A little more than a year ago, Elizabeth Warren was known only in the financial services space as the potential first director of the Consumer Financial Protection Bureau that the Harvard University professor created from scratch.
As of Tuesday night, she is an elected U.S. senator from Massachusetts, with many assuming she will aim for a seat on the powerful Senate Banking Committee.
If you recall her days as the CFPB's de facto leader, Warren faced intense opposition when testifying in front of Congress on the CFPB. Her tenure at the agency, which she helped create, was short and ended with both Democrats and Republicans eventually turning on her as a potential head of the agency.
Opponents wanted more checks and balances on the CFPB and a chance to restructure the agency. By the end of her tumultuous ride at the new agency, Warren had set her sights on politics, a move that resulted in her election against Republican incumbent Scott Brown.
So what does it mean for financial firms? Will Warren have more power or less as a U.S. senator? Wherever you fall in terms of the Elizabeth Warren camp that question is a significant one.
"I think the big difference is in the Senate she will have a larger variety of things she can do," said Jim Hawkins, a professor with the University of Houston Law Center, who has followed the CFPB. If Warren remained a part of the CFPB, she would be constricted by the powers that the Dodd-Frank Act laid out for the agency, Hawkins explained. "None of those will constrain her in the Senate. If there are issues that fall outside the CFPB (parameters), she can address those," Hawkins said of Warren's Senate position.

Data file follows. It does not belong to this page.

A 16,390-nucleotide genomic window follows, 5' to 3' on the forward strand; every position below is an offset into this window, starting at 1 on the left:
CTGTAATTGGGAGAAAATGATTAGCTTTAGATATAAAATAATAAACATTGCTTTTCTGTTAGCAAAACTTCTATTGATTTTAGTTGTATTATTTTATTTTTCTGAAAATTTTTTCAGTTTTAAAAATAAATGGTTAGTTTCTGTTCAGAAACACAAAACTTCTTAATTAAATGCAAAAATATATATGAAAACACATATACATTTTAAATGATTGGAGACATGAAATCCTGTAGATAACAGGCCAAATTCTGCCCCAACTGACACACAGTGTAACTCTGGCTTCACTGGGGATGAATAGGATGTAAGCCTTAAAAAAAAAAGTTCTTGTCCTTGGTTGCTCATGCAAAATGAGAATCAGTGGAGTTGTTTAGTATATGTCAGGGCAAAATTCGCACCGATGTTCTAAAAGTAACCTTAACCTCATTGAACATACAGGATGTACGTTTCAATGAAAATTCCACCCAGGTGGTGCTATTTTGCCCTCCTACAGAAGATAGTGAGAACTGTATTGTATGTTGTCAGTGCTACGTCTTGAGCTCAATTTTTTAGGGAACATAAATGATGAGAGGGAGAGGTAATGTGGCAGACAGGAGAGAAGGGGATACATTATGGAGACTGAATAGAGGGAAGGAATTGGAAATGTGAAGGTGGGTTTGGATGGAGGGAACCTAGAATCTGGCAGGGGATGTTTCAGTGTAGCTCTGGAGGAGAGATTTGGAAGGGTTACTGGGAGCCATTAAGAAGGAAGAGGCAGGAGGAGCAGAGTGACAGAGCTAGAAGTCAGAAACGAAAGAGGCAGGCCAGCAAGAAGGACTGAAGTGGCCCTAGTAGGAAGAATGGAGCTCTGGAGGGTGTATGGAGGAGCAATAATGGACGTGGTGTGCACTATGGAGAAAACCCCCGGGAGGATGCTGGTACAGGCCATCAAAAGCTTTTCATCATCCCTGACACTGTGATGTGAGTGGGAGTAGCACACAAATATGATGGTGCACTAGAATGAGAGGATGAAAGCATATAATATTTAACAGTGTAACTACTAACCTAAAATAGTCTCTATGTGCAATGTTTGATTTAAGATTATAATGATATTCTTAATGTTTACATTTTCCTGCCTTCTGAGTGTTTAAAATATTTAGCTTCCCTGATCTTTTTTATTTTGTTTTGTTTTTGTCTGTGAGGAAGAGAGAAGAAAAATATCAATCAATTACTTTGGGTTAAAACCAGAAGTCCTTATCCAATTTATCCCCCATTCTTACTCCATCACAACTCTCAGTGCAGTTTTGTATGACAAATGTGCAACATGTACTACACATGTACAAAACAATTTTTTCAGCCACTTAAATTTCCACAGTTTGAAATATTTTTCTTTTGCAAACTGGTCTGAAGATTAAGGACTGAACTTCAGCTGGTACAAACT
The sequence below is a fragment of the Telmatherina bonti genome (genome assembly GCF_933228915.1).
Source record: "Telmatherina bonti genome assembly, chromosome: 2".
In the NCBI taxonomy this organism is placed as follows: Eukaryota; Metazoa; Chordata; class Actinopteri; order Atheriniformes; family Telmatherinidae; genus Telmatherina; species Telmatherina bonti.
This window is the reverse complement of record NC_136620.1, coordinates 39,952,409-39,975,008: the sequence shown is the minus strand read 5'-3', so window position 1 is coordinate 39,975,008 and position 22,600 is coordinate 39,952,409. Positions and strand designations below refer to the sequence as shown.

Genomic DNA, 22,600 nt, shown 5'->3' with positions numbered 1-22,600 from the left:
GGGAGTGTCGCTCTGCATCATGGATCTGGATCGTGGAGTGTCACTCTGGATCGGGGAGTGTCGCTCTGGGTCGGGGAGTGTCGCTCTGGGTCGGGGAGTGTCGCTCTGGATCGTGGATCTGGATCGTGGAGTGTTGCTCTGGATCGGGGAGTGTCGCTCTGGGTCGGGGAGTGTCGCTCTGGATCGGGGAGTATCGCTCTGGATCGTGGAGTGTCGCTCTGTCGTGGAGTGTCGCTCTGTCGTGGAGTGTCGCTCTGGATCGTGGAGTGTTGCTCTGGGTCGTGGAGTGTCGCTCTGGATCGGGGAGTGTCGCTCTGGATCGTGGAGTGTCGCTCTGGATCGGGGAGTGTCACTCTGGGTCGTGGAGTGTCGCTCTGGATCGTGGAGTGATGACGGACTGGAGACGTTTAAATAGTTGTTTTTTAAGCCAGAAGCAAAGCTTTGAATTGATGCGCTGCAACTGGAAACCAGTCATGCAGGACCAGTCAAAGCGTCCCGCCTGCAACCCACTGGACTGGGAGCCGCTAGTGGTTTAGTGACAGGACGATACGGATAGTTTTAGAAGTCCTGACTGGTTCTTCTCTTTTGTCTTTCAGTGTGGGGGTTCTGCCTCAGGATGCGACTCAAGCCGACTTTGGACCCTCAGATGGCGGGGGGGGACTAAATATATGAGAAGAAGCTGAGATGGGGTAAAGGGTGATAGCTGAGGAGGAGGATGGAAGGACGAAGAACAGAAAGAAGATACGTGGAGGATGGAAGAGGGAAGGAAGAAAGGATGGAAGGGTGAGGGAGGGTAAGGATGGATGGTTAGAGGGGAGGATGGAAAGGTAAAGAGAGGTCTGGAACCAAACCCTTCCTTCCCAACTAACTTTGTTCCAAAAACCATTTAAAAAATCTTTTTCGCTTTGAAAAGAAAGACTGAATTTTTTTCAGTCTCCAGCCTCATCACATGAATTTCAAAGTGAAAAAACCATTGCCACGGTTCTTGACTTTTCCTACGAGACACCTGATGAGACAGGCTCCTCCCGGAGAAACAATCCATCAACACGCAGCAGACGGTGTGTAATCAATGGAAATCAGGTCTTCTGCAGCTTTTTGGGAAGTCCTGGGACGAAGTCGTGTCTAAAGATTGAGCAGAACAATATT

The other big difference is the attention she received in her hard-fought Senate race. Warren is now a household name.
"I think the race gave her a lot of visibility," said Hawkins. In fact, it's greater visibility than what she enjoyed at the CFPB.
But Mark Calabria, who focuses on housing policy for The Cato Institute, said it's not guaranteed that Warren will land on the banking committee. "That doesn't mean she can't talk about housing," Calabria said. But if she doesn't serve on the committee, it would leave her somewhat outside of the game.
And if Warren does land on the committee, Calabria said Warren will have no direct impact on housing starts or sales per say. "I think she will spend more time on nonbank issues," he said. He added that Warren will probably try to ensure the qualified mortgage rule, or QM, assigned to the CFPB is not revamped substantially and that the CFPB is protected in general. While she is likely to continue shining the light on the banking industry, Calabria sees Warren, like most new Senators, learning the ropes and picking her battles carefully.
Either way, Warren still has attention and some power, so her life after the CFPB may be a case of be careful what you wish for.